I would say this is all too common, especially amongst women.  We think we are “being good” and skipping a meal, even if we are hungry in hopes of shedding a few pounds. If you chronically skipped meals you may lose WEIGHT (not necessarily FAT) but you become nutrient deficient and also leaning towards anorexia… also, if your body is not proficient in burning fat as energy and is expecting glucose, your body will demand food, you then either will overeat or make your body think it is in starvation mode and the triggered response may include but not limited to: slowing down metabolism, holding onto that next meal (as fat) to protect against the next famine, and messing up your hormones (thyroid).

So, although skipping meals in theory seems like it “works”, it doesn’t help or promote optimal health in the short, nor in the long run.

You know you are ready for intermittent fasting when you can go longer than 2-3 hours between a meal, and if you get busy and you missed lunch and at 1:30pm you realized you haven’t had it yet but you weren’t ready to kill someone, perhaps your body is getting more efficient at burning the glucose you do eat, as well as using fat (ketones) and maybe even tapping into the energy you have stored as fat around your middle. Your body doesn’t care where the energy (calories) comes from- Would you rather your body got some energy from your stored fat (on your butt or belly) or from the food you just ingested?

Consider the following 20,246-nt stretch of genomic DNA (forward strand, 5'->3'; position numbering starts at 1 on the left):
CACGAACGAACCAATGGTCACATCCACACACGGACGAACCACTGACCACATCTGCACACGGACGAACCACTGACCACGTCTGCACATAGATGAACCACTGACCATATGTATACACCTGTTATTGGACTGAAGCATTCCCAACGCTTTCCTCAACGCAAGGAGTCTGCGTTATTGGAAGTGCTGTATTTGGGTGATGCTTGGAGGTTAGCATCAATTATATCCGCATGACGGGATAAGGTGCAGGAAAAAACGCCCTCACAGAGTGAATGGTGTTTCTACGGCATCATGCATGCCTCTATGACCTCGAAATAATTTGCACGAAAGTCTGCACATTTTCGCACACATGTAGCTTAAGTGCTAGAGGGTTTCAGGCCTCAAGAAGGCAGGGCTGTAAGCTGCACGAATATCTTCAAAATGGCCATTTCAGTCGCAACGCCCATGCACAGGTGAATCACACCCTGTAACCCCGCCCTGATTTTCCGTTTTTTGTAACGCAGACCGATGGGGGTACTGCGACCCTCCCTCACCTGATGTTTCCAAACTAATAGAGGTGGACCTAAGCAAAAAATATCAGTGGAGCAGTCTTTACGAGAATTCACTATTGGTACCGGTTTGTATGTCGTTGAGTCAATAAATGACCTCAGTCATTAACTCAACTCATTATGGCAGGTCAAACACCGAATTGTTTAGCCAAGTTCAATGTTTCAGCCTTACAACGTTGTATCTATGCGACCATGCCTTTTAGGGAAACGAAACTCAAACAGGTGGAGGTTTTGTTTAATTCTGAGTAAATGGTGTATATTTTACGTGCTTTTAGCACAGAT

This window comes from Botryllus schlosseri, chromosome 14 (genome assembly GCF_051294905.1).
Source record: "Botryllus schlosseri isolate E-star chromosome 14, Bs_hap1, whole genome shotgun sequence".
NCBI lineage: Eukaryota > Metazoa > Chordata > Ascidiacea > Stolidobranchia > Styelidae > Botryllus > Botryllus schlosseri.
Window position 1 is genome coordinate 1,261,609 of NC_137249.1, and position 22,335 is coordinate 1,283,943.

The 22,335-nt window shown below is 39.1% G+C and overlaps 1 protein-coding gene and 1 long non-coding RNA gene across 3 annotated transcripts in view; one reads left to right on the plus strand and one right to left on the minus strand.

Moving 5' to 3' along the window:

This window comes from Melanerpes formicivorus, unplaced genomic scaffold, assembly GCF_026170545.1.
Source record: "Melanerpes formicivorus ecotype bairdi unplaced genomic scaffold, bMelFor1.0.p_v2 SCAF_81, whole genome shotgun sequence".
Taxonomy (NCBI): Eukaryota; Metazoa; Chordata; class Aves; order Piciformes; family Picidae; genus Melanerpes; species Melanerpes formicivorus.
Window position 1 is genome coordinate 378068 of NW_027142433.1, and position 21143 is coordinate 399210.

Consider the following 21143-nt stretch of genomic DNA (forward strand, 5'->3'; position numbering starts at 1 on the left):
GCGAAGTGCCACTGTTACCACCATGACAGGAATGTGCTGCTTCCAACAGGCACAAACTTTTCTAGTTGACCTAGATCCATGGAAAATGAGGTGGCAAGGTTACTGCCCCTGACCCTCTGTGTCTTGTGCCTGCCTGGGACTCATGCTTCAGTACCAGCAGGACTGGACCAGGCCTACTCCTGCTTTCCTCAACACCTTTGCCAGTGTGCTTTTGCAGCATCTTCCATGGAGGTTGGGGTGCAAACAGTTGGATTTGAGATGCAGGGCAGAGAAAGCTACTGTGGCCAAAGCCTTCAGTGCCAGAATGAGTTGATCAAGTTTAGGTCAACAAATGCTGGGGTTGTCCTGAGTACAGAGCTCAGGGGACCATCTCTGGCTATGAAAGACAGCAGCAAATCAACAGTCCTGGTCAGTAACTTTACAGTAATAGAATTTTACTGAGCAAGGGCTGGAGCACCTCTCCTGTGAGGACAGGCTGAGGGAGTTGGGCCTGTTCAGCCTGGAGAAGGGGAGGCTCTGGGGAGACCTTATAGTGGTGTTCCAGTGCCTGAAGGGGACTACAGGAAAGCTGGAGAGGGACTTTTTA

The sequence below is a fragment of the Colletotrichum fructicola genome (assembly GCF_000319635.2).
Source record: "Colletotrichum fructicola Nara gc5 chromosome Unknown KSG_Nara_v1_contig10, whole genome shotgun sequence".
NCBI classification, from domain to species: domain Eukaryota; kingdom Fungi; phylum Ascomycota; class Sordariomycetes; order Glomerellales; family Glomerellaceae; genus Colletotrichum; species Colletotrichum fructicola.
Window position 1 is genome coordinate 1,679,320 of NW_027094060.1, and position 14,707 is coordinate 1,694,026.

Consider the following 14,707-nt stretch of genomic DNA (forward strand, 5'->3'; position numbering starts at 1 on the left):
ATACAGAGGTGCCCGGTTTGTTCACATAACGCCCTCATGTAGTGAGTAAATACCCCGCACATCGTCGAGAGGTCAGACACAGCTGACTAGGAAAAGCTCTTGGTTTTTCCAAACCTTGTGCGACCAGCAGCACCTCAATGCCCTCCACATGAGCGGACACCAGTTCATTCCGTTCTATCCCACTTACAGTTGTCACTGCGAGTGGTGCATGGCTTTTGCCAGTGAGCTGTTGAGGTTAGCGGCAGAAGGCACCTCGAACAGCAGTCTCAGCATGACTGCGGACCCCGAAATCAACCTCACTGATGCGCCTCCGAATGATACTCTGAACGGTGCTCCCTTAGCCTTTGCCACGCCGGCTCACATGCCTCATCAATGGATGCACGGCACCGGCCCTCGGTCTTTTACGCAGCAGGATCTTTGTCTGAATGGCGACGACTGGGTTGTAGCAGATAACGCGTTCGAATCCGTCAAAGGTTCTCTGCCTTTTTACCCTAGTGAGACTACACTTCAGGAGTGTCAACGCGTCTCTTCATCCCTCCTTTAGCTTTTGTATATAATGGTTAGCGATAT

Not eating enough

As you become a fat burner, a side effect may be decreased appetite, mainly because you feel so satiated from healthy fats you are now ingesting; also, that your body has learned how to tap into your fat stores as a source of energy. BUT, that may mean you only eat 2 meals a day now and if you aren’t careful, you could become nutrient deficient. Your meals need to be nutrient dense at every meal.

Believing that “Eat foods in moderation” applies and makes sense for most of the population. 

Sure, eating a balanced meal and eating ALL foods in moderation sounds great. But, what you have to realize is- unless your diet is already based on 80-90% WHOLE FOODS, i.e. minimal processed foods, and you’ve lowered your sugar intake to less than 10%, you are already OVER the moderation curve. Does a small bowl of ice cream, or only eating ONE cookie after very meal equate to moderation because the portion is small? Or is moderation equate to occasionally having dessert after a meal?

And, if you are metabolically deranged in any way, does eating 60% grains (carbs) make sense then? What about for someone who is insulin resistant? Has a autoimmune disease?

Check out this great podcast. 10 year old Dave Dikeman seems to know more about how to keep his (type 1) diabetes under control than many doctors.

And if you feel like you are confused what to eat, just turn to anything that is WHOLE. Not in a box. And in times of travel and busy life, stay tuned for some of my favorite “treats” and on-the-go foods.